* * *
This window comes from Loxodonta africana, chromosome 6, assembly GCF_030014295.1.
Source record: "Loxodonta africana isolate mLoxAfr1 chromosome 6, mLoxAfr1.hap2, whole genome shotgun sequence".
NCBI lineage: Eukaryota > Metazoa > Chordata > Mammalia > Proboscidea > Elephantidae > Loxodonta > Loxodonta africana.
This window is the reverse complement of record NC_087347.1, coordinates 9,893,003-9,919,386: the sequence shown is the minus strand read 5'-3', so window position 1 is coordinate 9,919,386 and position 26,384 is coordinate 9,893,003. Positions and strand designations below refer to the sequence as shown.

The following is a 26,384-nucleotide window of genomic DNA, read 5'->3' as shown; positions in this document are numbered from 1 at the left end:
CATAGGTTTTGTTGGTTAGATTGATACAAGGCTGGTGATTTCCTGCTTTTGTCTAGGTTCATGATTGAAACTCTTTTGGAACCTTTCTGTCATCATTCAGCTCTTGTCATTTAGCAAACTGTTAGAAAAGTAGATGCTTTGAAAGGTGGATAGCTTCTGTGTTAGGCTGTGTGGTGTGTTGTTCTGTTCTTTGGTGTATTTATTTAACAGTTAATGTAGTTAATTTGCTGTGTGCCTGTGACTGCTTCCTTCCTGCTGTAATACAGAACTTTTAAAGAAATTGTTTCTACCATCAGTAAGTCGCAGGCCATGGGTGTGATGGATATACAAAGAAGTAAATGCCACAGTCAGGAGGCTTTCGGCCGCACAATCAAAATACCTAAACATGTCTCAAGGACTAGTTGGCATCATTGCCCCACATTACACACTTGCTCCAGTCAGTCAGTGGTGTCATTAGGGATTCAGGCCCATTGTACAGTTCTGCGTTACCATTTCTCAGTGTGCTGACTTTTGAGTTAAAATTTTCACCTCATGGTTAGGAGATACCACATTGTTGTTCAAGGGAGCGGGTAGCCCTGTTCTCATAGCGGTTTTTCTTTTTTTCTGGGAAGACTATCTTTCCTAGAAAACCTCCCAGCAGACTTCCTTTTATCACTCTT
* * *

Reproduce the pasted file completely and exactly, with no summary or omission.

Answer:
This window comes from Loxodonta africana, chromosome 6, assembly GCF_030014295.1.
Source record: "Loxodonta africana isolate mLoxAfr1 chromosome 6, mLoxAfr1.hap2, whole genome shotgun sequence".
NCBI lineage: Eukaryota > Metazoa > Chordata > Mammalia > Proboscidea > Elephantidae > Loxodonta > Loxodonta africana.
This window is the reverse complement of record NC_087347.1, coordinates 9,893,003-9,919,386: the sequence shown is the minus strand read 5'-3', so window position 1 is coordinate 9,919,386 and position 26,384 is coordinate 9,893,003. Positions and strand designations below refer to the sequence as shown.

The following is a 26,384-nucleotide window of genomic DNA, read 5'->3' as shown; positions in this document are numbered from 1 at the left end:
CATAGGTTTTGTTGGTTAGATTGATACAAGGCTGGTGATTTCCTGCTTTTGTCTAGGTTCATGATTGAAACTCTTTTGGAACCTTTCTGTCATCATTCAGCTCTTGTCATTTAGCAAACTGTTAGAAAAGTAGATGCTTTGAAAGGTGGATAGCTTCTGTGTTAGGCTGTGTGGTGTGTTGTTCTGTTCTTTGGTGTATTTATTTAACAGTTAATGTAGTTAATTTGCTGTGTGCCTGTGACTGCTTCCTTCCTGCTGTAATACAGAACTTTTAAAGAAATTGTTTCTACCATCAGTAAGTCGCAGGCCATGGGTGTGATGGATATACAAAGAAGTAAATGCCACAGTCAGGAGGCTTTCGGCCGCACAATCAAAATACCTAAACATGTCTCAAGGACTAGTTGGCATCATTGCCCCACATTACACACTTGCTCCAGTCAGTCAGTGGTGTCATTAGGGATTCAGGCCCATTGTACAGTTCTGCGTTACCATTTCTCAGTGTGCTGACTTTTGAGTTAAAATTTTCACCTCATGGTTAGGAGATACCACATTGTTGTTCAAGGGAGCGGGTAGCCCTGTTCTCATAGCGGTTTTTCTTTTTTTCTGGGAAGACTATCTTTCCTAGAAAACCTCCCAGCAGACTTCCTTTTATCACTCTT